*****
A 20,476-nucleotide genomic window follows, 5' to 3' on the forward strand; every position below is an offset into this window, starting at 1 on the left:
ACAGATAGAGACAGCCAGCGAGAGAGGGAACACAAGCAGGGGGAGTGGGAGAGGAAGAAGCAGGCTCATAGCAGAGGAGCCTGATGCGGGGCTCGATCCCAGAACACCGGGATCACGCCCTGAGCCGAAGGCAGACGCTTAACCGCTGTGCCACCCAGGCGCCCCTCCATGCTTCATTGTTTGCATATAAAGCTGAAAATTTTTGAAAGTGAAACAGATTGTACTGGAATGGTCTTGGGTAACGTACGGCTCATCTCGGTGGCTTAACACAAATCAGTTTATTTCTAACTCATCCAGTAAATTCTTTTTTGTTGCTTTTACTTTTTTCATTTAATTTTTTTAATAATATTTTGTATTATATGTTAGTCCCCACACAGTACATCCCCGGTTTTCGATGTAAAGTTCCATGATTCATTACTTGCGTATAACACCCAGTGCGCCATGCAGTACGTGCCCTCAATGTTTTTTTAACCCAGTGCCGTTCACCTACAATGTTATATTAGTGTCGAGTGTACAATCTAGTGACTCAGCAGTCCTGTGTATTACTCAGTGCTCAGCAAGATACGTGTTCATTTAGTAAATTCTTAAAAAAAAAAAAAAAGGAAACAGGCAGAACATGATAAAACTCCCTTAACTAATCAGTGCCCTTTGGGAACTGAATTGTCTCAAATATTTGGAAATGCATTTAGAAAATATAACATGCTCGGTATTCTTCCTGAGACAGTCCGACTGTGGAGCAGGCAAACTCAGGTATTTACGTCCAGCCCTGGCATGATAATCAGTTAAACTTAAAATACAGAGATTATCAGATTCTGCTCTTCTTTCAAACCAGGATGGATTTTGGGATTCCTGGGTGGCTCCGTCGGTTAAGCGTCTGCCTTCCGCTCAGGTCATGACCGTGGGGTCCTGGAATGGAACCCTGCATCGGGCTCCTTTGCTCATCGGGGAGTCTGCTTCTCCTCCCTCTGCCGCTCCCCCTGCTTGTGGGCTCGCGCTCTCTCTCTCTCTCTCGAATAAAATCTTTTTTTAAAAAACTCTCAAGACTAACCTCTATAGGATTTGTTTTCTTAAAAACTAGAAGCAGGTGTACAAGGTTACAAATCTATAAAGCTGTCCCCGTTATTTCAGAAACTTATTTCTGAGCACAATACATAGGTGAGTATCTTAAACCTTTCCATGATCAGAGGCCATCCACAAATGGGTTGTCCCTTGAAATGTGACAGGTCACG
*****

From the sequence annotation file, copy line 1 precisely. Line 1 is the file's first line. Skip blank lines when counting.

A 20,476-nucleotide genomic window follows, 5' to 3' on the forward strand; every position below is an offset into this window, starting at 1 on the left: